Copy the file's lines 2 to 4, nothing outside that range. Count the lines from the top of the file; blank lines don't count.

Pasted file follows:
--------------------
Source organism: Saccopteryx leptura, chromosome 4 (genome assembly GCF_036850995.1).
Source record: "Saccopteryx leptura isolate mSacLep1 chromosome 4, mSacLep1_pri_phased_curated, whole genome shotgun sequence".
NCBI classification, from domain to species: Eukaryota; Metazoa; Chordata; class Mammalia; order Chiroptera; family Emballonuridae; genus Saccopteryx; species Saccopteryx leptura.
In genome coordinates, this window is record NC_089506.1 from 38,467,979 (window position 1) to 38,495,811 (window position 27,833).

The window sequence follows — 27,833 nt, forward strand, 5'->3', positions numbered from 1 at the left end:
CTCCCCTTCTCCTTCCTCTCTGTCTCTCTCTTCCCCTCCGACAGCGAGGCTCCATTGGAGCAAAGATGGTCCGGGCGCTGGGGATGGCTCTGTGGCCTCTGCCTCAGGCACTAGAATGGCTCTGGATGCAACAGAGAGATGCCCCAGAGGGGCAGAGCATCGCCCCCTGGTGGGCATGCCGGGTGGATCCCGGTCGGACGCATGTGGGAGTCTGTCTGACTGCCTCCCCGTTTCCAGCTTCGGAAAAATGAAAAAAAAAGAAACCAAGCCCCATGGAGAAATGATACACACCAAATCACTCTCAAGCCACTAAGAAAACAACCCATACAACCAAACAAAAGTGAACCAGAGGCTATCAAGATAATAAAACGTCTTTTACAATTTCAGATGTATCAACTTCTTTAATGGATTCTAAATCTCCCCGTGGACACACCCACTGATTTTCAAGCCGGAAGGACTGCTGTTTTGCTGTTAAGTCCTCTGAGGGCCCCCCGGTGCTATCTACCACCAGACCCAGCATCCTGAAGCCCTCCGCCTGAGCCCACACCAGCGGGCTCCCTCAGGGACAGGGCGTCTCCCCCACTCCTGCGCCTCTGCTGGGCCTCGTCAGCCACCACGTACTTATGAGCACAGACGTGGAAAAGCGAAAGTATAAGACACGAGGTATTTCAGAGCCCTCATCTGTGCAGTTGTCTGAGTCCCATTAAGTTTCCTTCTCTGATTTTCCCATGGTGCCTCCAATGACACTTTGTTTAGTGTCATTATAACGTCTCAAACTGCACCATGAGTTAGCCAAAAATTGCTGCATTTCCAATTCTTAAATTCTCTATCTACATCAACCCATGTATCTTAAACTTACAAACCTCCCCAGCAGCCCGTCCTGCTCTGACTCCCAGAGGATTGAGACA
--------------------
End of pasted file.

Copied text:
Source record: "Saccopteryx leptura isolate mSacLep1 chromosome 4, mSacLep1_pri_phased_curated, whole genome shotgun sequence".
NCBI classification, from domain to species: Eukaryota; Metazoa; Chordata; class Mammalia; order Chiroptera; family Emballonuridae; genus Saccopteryx; species Saccopteryx leptura.
In genome coordinates, this window is record NC_089506.1 from 38,467,979 (window position 1) to 38,495,811 (window position 27,833).